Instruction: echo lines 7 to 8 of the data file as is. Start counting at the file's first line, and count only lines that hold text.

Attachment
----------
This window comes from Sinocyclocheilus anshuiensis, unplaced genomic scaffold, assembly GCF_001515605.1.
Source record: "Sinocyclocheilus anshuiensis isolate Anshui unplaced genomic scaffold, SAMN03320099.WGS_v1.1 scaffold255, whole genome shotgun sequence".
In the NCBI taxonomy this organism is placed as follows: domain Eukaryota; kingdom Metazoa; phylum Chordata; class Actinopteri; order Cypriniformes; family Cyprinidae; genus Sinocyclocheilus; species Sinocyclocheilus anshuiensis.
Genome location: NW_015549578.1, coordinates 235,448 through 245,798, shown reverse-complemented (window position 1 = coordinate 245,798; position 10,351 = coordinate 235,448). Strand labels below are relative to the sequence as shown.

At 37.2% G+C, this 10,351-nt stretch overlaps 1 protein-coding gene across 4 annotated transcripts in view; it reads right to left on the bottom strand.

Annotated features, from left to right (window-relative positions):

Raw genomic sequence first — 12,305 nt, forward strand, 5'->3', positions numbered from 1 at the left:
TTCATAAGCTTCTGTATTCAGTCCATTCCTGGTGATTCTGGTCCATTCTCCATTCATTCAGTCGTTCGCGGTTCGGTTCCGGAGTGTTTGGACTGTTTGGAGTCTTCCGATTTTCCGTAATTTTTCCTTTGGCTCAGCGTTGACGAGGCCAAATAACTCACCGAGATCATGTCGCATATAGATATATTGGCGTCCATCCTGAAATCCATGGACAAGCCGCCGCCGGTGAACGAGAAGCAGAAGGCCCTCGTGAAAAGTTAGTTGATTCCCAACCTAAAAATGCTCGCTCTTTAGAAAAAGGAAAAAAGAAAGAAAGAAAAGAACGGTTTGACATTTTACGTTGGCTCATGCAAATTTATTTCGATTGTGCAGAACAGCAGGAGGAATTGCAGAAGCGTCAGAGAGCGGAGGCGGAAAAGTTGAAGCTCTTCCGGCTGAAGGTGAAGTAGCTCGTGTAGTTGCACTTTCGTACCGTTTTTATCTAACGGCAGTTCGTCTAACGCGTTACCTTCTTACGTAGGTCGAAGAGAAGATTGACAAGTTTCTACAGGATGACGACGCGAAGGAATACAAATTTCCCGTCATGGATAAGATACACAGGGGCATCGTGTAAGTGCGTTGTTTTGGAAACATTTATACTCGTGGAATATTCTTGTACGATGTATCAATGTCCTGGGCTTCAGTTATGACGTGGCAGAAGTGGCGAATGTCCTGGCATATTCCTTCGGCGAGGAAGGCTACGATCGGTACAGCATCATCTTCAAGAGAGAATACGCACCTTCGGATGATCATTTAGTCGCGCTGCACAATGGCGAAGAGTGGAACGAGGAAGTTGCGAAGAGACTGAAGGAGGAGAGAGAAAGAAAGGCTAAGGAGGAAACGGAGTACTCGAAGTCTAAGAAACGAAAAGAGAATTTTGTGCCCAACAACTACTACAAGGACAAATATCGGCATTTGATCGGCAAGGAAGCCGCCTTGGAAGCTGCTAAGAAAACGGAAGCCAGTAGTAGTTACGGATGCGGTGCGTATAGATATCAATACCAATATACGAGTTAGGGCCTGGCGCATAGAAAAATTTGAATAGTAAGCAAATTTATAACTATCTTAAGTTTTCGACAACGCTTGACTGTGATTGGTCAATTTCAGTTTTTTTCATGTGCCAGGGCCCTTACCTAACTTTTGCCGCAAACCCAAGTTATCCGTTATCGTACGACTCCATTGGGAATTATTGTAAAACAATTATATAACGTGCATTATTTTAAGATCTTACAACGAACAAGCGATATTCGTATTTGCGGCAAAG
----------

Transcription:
Raw genomic sequence first — 12,305 nt, forward strand, 5'->3', positions numbered from 1 at the left:
TTCATAAGCTTCTGTATTCAGTCCATTCCTGGTGATTCTGGTCCATTCTCCATTCATTCAGTCGTTCGCGGTTCGGTTCCGGAGTGTTTGGACTGTTTGGAGTCTTCCGATTTTCCGTAATTTTTCCTTTGGCTCAGCGTTGACGAGGCCAAATAACTCACCGAGATCATGTCGCATATAGATATATTGGCGTCCATCCTGAAATCCATGGACAAGCCGCCGCCGGTGAACGAGAAGCAGAAGGCCCTCGTGAAAAGTTAGTTGATTCCCAACCTAAAAATGCTCGCTCTTTAGAAAAAGGAAAAAAGAAAGAAAGAAAAGAACGGTTTGACATTTTACGTTGGCTCATGCAAATTTATTTCGATTGTGCAGAACAGCAGGAGGAATTGCAGAAGCGTCAGAGAGCGGAGGCGGAAAAGTTGAAGCTCTTCCGGCTGAAGGTGAAGTAGCTCGTGTAGTTGCACTTTCGTACCGTTTTTATCTAACGGCAGTTCGTCTAACGCGTTACCTTCTTACGTAGGTCGAAGAGAAGATTGACAAGTTTCTACAGGATGACGACGCGAAGGAATACAAATTTCCCGTCATGGATAAGATACACAGGGGCATCGTGTAAGTGCGTTGTTTTGGAAACATTTATACTCGTGGAATATTCTTGTACGATGTATCAATGTCCTGGGCTTCAGTTATGACGTGGCAGAAGTGGCGAATGTCCTGGCATATTCCTTCGGCGAGGAAGGCTACGATCGGTACAGCATCATCTTCAAGAGAGAATACGCACCTTCGGATGATCATTTAGTCGCGCTGCACAATGGCGAAGAGTGGAACGAGGAAGTTGCGAAGAGACTGAAGGAGGAGAGAGAAAGAAAGGCTAAGGAGGAAACGGAGTACTCGAAGTCTAAGAAACGAAAAGAGAATTTTGTGCCCAACAACTACTACAAGGACAAATATCGGCATTTGATCGGCAAGGAAGCCGCCTTGGAAGCTGCTAAGAAAACGGAAGCCAGTAGTAGTTACGGATGCGGTGCGTATAGATATCAATACCAATATACGAGTTAGGGCCTGGCGCATAGAAAAATTTGAATAGTAAGCAAATTTATAACTATCTTAAGTTTTCGACAACGCTTGACTGTGATTGGTCAATTTCAGTTTTTTTCATGTGCCAGGGCCCTTACCTAACTTTTGCCGCAAACCCAAGTTATCCGTTATCGTACGACTCCATTGGGAATTATTGTAAAACAATTATATAACGTGCATTATTTTAAGATCTTACAACGAACAAGCGATATTCGTATTTGCGGCAAAG